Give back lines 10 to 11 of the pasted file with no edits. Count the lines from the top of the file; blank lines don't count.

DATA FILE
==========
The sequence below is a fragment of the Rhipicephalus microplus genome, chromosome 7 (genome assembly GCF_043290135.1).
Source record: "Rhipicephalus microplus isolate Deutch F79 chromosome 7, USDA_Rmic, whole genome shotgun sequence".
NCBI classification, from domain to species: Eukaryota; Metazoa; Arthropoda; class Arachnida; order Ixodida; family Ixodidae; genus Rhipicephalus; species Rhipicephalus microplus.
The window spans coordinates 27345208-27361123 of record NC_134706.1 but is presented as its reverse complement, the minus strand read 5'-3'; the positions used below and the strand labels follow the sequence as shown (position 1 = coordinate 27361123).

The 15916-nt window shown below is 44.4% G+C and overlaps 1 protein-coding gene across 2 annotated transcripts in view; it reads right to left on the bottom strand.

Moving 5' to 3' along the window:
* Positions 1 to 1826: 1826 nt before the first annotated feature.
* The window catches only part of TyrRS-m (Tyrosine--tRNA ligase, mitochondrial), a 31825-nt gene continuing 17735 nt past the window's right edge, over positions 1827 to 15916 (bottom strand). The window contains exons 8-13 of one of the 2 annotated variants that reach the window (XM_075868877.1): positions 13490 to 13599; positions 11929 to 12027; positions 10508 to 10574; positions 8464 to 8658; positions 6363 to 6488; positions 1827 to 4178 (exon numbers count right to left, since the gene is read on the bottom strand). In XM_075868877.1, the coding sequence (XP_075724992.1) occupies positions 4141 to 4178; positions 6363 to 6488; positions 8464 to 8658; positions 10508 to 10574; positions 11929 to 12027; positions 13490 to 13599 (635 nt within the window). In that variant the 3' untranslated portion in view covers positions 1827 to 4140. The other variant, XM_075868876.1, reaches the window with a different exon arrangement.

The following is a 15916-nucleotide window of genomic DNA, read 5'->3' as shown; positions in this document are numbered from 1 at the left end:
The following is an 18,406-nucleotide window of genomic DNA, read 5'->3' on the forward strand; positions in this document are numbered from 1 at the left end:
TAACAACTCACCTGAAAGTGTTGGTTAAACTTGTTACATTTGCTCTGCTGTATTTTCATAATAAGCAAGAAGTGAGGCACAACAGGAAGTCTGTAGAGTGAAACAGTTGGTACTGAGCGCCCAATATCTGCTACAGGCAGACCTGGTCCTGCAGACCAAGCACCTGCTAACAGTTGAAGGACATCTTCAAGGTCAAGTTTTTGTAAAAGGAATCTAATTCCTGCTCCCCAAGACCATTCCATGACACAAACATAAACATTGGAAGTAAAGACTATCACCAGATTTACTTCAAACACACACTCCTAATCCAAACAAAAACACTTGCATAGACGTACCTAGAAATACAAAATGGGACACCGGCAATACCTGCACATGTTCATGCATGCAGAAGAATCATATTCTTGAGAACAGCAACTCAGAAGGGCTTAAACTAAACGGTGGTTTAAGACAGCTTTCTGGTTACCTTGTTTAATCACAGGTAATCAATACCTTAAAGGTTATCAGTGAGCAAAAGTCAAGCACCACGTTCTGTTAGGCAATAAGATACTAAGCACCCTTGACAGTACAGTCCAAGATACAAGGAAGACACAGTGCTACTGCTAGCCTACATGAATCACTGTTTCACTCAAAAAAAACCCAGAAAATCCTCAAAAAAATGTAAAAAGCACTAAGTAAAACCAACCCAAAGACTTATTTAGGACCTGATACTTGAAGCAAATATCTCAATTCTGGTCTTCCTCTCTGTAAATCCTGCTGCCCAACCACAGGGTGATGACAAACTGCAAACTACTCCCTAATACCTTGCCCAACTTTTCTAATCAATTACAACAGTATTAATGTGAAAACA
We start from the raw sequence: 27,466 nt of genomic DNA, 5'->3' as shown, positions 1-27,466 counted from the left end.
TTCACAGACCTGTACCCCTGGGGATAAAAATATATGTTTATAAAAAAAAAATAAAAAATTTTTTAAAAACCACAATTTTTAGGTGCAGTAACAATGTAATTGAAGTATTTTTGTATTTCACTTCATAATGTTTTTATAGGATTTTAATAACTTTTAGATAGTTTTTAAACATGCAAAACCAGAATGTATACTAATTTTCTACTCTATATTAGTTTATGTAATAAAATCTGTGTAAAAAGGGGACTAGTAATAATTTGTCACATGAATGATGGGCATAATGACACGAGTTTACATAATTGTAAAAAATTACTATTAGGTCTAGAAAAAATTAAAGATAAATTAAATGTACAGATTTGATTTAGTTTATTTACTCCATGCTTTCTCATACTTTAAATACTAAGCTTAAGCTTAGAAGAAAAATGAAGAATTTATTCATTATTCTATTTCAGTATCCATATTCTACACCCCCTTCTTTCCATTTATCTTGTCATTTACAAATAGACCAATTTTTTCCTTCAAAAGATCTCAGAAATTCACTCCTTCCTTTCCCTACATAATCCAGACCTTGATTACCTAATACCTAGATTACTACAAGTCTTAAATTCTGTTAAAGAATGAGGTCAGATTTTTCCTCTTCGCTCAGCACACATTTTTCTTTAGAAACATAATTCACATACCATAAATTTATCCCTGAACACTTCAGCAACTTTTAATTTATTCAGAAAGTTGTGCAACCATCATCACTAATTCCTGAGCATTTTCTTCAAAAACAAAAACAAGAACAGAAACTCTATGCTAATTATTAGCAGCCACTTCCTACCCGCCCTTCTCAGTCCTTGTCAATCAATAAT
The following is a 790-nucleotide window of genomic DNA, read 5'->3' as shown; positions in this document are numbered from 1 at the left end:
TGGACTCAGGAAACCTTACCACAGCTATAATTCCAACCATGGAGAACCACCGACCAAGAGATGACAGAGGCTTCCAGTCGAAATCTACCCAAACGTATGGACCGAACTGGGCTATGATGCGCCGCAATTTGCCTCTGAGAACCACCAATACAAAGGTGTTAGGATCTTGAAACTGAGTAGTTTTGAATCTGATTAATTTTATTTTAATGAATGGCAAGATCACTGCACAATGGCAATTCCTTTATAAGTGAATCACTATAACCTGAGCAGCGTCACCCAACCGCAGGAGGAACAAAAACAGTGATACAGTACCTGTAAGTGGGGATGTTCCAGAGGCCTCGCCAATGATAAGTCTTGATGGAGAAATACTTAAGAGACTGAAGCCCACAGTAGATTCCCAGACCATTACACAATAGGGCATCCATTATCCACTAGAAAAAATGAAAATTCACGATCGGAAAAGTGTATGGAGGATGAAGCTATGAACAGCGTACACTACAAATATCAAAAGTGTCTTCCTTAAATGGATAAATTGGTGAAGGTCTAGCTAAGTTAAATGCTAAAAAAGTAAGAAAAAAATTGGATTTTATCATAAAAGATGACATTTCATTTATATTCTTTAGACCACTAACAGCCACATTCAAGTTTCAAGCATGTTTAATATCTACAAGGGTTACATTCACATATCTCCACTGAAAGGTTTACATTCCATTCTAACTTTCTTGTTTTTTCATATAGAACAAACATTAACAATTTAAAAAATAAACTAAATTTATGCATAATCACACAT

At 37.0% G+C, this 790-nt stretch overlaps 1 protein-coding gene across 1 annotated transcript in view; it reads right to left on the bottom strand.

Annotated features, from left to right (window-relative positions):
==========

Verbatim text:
The following is an 18,406-nucleotide window of genomic DNA, read 5'->3' on the forward strand; positions in this document are numbered from 1 at the left end:
TAACAACTCACCTGAAAGTGTTGGTTAAACTTGTTACATTTGCTCTGCTGTATTTTCATAATAAGCAAGAAGTGAGGCACAACAGGAAGTCTGTAGAGTGAAACAGTTGGTACTGAGCGCCCAATATCTGCTACAGGCAGACCTGGTCCTGCAGACCAAGCACCTGCTAACAGTTGAAGGACATCTTCAAGGTCAAGTTTTTGTAAAAGGAATCTAATTCCTGCTCCCCAAGACCATTCCATGACACAAACATAAACATTGGAAGTAAAGACTATCACCAGATTTACTTCAAACACACACTCCTAATCCAAACAAAAACACTTGCATAGACGTACCTAGAAATACAAAATGGGACACCGGCAATACCTGCACATGTTCATGCATGCAGAAGAATCATATTCTTGAGAACAGCAACTCAGAAGGGCTTAAACTAAACGGTGGTTTAAGACAGCTTTCTGGTTACCTTGTTTAATCACAGGTAATCAATACCTTAAAGGTTATCAGTGAGCAAAAGTCAAGCACCACGTTCTGTTAGGCAATAAGATACTAAGCACCCTTGACAGTACAGTCCAAGATACAAGGAAGACACAGTGCTACTGCTAGCCTACATGAATCACTGTTTCACTCAAAAAAAACCCAGAAAATCCTCAAAAAAATGTAAAAAGCACTAAGTAAAACCAACCCAAAGACTTATTTAGGACCTGATACTTGAAGCAAATATCTCAATTCTGGTCTTCCTCTCTGTAAATCCTGCTGCCCAACCACAGGGTGATGACAAACTGCAAACTACTCCCTAATACCTTGCCCAACTTTTCTAATCAATTACAACAGTATTAATGTGAAAACA